And, for your further edification I offer you the city of Newton's assessment of value of this property and Zillow's appraisal of its market value:

Finally, what is on those two signs in front of this $2.2 million dollar home?

A Diehl sign now, and my guess is a Trump sign will make its appearance in 2024. I think this tells you a lot about the person who chaired the No, No, No campaign. The moral of this story? Do not believe those who will tell you that this was a victory for the little guy. Or a crushing defeat, by the underrepresented, of the establishment. It was anything but.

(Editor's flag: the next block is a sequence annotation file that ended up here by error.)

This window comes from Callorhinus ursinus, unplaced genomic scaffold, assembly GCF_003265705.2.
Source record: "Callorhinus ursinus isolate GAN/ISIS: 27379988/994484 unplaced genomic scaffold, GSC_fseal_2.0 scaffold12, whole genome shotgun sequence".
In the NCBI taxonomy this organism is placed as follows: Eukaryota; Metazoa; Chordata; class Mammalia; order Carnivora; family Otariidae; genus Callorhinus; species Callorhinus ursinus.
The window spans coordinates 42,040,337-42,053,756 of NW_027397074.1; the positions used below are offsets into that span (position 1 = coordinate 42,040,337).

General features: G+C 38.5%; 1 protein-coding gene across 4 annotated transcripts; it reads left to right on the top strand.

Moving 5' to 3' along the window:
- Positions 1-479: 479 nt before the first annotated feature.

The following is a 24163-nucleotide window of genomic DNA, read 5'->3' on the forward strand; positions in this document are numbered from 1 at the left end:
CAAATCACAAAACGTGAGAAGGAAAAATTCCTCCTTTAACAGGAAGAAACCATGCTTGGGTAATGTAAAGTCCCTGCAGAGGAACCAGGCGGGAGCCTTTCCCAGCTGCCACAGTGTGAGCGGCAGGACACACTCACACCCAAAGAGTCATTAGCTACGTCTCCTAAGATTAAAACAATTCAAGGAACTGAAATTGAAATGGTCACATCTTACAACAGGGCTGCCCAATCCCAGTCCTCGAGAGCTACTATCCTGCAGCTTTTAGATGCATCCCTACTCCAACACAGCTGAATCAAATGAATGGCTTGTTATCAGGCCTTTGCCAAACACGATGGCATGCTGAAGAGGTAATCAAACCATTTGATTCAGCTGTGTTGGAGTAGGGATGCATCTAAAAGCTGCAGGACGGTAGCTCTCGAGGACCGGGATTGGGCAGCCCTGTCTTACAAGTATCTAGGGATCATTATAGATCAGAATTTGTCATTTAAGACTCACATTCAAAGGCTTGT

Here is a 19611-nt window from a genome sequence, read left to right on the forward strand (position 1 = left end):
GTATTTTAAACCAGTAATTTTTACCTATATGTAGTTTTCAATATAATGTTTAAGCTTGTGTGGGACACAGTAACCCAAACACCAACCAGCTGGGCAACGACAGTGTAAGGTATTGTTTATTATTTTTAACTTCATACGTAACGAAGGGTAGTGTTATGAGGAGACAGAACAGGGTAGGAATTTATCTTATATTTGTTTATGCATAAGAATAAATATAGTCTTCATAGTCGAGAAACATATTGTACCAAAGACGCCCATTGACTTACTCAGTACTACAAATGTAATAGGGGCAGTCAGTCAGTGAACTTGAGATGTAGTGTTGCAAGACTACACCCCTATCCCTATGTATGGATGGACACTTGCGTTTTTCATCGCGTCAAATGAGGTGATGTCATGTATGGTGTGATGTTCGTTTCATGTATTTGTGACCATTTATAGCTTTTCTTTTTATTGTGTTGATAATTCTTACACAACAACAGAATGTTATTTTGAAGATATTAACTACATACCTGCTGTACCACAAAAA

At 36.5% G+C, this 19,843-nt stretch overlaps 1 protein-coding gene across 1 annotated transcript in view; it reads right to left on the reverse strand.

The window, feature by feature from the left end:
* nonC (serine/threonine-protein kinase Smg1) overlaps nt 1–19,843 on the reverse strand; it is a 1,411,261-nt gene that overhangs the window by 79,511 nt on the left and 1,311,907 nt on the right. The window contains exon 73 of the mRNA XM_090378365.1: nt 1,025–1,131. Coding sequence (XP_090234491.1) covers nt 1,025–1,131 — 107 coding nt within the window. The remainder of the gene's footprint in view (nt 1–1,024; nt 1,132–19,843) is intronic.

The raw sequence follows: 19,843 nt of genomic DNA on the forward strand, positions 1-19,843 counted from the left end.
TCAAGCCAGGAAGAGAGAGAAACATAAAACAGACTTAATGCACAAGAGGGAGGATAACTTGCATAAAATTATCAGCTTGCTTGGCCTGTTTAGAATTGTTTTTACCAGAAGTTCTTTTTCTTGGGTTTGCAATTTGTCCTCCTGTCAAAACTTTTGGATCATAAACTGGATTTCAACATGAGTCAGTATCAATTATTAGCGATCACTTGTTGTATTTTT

At the Negotiations Table: Session #8 by Elizabeth Ross Del Porto and Mike Zilles Your negotiations team met again with representatives from NPS and the School Committee on Thursday, March 16th, and what a difference the mood going into the meeting was, thanks to the sea of blue-shirted union support that clapped and cheered us into the meeting! The message to your NTA team was loud and clear - we are with you in solidarity. The message to NPS and School Committee was also loud and clear - we are organized and ready to fight for a fair contract. As the standout team so aptly cheered, “When we unite, we win!” So how did the meeting go? The deliberations were once again collaborative, though there were subtle shifts in tone and substance that we will talk about below. We spent some time at the beginning of our session sharing our disappointment over the outcome of the vote on the operating override. The School Committee and administration told us how much they appreciated the strong support we gave to the override campaign. And of course, there is reason to celebrate the passage of the debt exclusions, allowing the Countryside and Franklin building projects to proceed, which is so exciting for those communities. Yet, while the consequences of the “no” vote will reverberate throughout NPS, the outcome was particularly awful for everyone in the Horace Mann community. They have been fighting for a long time for the renovations they need, and this vote really stung. The city must find a way to fund the Horace Mann project within the current timeline. Anything short of that is unacceptable. Superintendent Kathy Smith, Newton School Committee Chair Tamika Olszewski and Vice Chair Kathy Shields all noted that as they campaigned in every building and every school community across Newton, they heard nothing but enthusiastic and unequivocal support for educators. If the override vote was a referendum on the way the city and schools are currently operating, it was certainly not a referendum on the work that you all do. If, in some quarters of the community, there are questions whether “excellence” retains the pride of place it has always held in the Newton Public schools, there is no question regarding the excellent work that educators do every day in these schools. From there it was back to the business of negotiations. We had wondered if the school committee would come with a counter to our own financial proposal, but they did not, letting us know they were working on it and would bring it to our next meeting on April 4. First, the School Committee offered us revised versions of three of their proposals. Then, we went through all the proposals made thus far by both sides to establish where we stand, and, in some cases, to gain clarity on the rationale of each sides proposals. It mostly felt collegial and efficient. We have arrived at tentative agreements on several proposals: They have agreed to withdraw their proposal to require members to use two of their personal days in order to take one personal day off during May or June, in conjunction with our agreement to withdraw our proposal to increase the total number of personal days to three. They have withdrawn their proposal to require Stride educators to work during the summer. We have agreed on creating district wide “Green Team Captain” stipends, to be paid at the rate of a high school group B stipend, which is currently $869. We have agreed to drop the bottom step from the Unit E salary schedules, increasing starting salaries in that unit. To our proposal that members be allowed to use any of their personal sick days if these are needed to care for a family member or dear friend, they have countered that the number that can be so used increase from the current maximum of eleven to fourteen. We have countered that it increase to fifteen. So we are very close to a TA on this proposal. And yet, as we went through everything, it became clear that the School Committee still stands firm on most of their most contentious proposals. They still propose to eliminate the Elementary, Middle, and High School Time and Learning Agreements, which govern schedules, the length of the school day, teaching responsibilities, duties, meeting times, and preparation time, among other things. They still propose to have students return before Labor Day, have staff return as early as the Monday before Labor day, and require one more day of meetings during that week, bringing the total number of meeting days to three. And they still propose to add up to two more full day release days during the school year, which would extend the school year for students and staff, effectively beginning the school year three days earlier, and ending it on the same schedule it currently ends in June. They still propose to limit access to the sick leave bank for all employees and limit the number of sick days for new employees. Since we last reported, they proposed, in January, to increase co-pays, deductibles, and out of pocket maximums for health insurance. They still propose to weaken the benefit that allows NTA members who live outside Newton to enroll their children in the NPS. They propose revising our current contractual benefit by: